Project Icebreaker And Activision’s Day In Court

Project Icebreaker And Activision’s Day In Court


First things first, Electronic Arts is officially off of the Activision lawsuit against former Infinity Ward heads Jason West and Vince Zampella, as well as the Infinity Ward Employee Group. The two mega-publishers have reached a settlement and, while the details of it have not been disclosed to the public, it was enough to get EA out of harm’s way. The lawsuit as it stands now, though, will continue through, with a court date of May 29, despite a request from Activision to delay it in light of them getting a new lawyer.

Activision may be especially desperate for more time at this point, as extremely provocative and compelling evidence against them has now come forth in the form of Project Icebreaker. Information on the action comes from a filing revealed to Giant Bomb, which includes the deposition of Thomas Fenady, Activision’s director of IT at the time. He claims that George Rose, then the company’s chief legal officer and currently its chief policy officer, told him to “dig up dirt” on West and Zampella, because Bobby Kotick, Activision’s CEO, wanted to find justification to fire them.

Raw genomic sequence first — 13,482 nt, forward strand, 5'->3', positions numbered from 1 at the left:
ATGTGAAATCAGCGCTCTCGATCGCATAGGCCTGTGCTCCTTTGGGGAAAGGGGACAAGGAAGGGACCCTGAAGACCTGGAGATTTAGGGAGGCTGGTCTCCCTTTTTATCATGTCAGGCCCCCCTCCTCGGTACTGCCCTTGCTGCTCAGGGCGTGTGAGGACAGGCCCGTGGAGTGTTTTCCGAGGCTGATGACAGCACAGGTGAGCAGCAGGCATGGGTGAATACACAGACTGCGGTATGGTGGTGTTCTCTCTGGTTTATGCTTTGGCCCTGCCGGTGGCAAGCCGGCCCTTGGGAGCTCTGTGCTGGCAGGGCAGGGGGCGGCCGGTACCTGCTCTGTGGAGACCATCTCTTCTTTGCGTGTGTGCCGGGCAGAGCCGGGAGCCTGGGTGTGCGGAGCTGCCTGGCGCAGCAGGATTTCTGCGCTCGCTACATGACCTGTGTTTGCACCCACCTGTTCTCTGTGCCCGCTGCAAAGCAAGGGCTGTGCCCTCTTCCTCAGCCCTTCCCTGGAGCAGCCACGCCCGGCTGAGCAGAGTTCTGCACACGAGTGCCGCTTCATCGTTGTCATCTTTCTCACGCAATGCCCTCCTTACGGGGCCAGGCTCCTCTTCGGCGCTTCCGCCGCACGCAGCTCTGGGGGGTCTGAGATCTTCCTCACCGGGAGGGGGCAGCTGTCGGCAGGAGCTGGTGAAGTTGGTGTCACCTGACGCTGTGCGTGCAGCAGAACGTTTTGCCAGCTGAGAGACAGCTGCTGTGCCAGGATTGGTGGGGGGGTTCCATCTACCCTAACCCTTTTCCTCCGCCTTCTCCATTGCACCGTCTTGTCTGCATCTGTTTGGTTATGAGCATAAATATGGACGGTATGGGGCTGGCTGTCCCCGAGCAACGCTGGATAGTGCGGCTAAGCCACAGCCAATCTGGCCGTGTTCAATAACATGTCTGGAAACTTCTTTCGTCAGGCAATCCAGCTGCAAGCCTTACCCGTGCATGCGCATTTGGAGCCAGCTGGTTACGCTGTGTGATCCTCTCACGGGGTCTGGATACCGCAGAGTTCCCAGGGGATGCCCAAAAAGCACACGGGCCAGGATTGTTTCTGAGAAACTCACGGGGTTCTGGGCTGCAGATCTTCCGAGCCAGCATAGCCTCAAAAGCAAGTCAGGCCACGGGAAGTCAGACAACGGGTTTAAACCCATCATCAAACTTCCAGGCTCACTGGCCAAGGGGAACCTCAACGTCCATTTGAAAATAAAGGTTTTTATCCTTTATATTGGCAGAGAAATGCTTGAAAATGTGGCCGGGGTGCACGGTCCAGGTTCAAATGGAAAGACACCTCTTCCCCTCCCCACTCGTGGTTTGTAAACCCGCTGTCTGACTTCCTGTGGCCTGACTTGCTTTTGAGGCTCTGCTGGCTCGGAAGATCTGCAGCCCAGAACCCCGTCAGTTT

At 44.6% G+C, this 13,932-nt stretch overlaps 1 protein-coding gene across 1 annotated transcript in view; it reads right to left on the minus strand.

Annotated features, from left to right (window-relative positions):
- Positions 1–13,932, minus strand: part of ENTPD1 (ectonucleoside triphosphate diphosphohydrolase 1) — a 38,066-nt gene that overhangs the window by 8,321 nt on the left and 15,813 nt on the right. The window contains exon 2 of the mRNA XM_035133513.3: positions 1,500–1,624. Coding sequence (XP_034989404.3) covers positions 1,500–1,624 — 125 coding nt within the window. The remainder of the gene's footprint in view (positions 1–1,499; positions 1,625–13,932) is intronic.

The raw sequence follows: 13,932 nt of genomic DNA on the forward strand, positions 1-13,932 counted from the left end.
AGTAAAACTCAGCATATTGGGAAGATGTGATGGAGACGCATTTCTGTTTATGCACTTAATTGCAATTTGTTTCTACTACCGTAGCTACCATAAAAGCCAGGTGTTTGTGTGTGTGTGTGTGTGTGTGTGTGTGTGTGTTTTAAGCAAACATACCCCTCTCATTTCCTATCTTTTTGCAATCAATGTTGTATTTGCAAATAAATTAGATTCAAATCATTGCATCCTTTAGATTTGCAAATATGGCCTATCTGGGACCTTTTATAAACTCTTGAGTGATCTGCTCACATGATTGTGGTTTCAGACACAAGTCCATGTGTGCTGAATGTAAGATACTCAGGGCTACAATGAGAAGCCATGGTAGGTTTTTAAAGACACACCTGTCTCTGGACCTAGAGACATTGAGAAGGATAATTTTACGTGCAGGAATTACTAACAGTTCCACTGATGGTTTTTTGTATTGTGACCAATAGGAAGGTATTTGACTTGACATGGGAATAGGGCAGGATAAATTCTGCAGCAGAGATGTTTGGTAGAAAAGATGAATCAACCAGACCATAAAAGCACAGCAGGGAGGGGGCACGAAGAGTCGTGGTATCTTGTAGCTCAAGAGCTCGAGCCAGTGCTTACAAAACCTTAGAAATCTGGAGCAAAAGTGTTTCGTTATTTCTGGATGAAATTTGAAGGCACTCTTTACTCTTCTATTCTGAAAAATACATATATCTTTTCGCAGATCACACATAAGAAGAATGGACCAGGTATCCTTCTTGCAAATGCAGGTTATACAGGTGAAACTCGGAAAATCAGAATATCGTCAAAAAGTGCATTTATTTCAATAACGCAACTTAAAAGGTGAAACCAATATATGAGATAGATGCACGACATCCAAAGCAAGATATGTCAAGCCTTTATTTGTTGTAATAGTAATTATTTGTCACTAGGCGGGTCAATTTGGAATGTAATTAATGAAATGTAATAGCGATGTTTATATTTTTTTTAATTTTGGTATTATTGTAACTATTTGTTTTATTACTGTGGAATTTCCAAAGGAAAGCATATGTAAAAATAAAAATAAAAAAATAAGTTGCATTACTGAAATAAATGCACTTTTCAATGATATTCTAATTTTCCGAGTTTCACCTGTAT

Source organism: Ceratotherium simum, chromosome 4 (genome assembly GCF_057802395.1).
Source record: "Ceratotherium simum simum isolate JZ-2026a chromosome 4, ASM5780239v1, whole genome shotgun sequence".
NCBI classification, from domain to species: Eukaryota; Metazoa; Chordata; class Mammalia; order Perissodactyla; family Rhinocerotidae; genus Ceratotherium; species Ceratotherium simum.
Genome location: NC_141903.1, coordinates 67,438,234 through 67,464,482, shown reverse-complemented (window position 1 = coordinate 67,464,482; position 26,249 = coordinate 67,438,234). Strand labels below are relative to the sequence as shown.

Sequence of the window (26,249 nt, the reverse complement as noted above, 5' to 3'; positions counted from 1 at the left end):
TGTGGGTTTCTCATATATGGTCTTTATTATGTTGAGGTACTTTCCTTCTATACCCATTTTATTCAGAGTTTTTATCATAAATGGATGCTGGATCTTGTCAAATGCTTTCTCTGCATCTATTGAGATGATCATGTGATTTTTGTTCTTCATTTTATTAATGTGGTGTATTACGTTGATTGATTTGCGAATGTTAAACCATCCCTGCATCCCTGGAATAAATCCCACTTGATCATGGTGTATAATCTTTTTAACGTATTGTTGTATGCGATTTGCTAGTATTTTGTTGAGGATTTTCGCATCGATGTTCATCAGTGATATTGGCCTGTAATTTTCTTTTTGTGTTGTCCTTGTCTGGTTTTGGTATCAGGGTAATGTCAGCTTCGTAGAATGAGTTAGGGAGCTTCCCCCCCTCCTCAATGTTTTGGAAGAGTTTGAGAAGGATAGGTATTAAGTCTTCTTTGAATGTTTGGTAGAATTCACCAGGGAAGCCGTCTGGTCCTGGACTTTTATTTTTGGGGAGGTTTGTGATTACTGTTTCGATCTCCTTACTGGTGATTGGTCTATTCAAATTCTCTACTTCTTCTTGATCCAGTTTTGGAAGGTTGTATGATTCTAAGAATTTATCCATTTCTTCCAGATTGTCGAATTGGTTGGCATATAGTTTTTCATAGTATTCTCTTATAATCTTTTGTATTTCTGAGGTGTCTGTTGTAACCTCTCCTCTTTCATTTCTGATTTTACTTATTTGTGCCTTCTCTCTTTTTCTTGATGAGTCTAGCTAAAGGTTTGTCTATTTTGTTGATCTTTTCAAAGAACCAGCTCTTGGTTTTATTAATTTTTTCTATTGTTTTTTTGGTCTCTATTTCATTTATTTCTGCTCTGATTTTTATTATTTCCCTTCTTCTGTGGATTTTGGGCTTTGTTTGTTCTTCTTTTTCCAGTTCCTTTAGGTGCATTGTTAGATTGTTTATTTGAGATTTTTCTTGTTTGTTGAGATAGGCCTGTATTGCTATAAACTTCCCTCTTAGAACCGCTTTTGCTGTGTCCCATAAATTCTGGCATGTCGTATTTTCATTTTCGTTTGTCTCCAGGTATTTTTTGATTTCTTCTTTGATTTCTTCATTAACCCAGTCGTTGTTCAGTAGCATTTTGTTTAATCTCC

Rose claims that Fenady is overblowing the scope of Project Icebreaker, which he admits did exist, and that it involved attempting to gain access to West and Zampella’s e-mails, going so far as to contact outside parties, such as Microsoft, for aid in the process. These outside companies reportedly did not comply.

Fenady goes on to claim that Activision was proposing staged emergencies, such as fumigations and fire drills, that would pull West and Zampella away from their computers so that they might be imaged, but these were ostensibly never done. It does bring to mind the alleged “interrogations” of Infinity Ward employees, though.

While this all appears to be a fairly powerful blow against Activision’s credibility, it lacks context. As of now, we can only make assumptions as to why Activision would engage in such an action with reference to the heads of its most popular franchise. Perhaps, if not justification, there is at least a logical explanation for the publisher’s behavior. We’ll surely find out when the trial gets underway at the end of the month.

By Shelby Reiches

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